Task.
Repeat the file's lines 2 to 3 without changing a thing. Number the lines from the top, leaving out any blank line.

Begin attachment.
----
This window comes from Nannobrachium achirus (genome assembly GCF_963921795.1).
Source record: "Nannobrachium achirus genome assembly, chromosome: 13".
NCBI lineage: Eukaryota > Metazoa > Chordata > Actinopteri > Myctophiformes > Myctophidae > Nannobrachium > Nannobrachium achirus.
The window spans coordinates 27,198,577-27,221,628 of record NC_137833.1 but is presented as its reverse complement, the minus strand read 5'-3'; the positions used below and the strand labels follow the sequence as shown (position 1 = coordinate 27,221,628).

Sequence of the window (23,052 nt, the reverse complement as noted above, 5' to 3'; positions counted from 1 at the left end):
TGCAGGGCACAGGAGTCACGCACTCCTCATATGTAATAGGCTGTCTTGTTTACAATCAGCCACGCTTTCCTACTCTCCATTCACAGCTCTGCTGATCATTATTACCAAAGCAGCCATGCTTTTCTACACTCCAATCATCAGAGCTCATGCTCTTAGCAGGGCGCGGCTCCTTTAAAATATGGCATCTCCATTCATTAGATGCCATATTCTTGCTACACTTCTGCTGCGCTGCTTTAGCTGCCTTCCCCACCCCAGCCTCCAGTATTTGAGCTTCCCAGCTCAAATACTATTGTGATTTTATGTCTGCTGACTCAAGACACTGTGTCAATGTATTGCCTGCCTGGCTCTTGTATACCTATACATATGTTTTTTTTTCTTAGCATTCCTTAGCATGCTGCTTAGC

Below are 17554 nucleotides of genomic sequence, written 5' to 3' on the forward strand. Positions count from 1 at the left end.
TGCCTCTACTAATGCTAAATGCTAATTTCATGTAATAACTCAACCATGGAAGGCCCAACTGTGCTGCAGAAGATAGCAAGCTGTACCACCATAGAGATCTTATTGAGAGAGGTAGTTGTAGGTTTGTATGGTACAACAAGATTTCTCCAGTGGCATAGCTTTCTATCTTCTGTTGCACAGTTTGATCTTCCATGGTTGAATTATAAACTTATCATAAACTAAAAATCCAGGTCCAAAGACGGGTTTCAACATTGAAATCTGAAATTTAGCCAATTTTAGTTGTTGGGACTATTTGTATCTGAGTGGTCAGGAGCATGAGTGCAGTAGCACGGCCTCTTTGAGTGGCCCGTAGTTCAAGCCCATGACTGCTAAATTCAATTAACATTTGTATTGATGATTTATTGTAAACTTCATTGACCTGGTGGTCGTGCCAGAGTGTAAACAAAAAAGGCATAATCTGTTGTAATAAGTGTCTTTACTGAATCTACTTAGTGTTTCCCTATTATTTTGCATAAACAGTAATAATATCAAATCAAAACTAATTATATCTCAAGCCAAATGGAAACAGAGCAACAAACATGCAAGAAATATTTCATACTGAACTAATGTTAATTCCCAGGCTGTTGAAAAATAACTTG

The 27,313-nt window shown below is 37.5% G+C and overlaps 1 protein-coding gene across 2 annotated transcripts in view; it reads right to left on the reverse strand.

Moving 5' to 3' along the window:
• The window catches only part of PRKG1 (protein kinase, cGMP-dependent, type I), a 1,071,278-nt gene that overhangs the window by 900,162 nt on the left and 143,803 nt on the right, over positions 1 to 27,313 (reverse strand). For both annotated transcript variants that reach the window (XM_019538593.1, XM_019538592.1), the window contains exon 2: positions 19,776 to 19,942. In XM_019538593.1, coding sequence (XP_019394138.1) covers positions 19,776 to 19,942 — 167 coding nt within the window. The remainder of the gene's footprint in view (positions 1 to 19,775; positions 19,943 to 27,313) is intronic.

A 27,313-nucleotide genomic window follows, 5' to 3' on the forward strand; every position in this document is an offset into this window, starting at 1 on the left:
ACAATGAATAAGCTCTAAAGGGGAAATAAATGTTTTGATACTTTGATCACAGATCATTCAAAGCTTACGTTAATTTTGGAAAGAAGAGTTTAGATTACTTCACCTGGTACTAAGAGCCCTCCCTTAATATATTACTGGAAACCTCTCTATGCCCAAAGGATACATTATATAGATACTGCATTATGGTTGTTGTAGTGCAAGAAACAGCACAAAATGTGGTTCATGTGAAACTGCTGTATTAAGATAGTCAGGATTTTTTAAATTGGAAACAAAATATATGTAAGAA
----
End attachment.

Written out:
Source record: "Nannobrachium achirus genome assembly, chromosome: 13".
NCBI lineage: Eukaryota > Metazoa > Chordata > Actinopteri > Myctophiformes > Myctophidae > Nannobrachium > Nannobrachium achirus.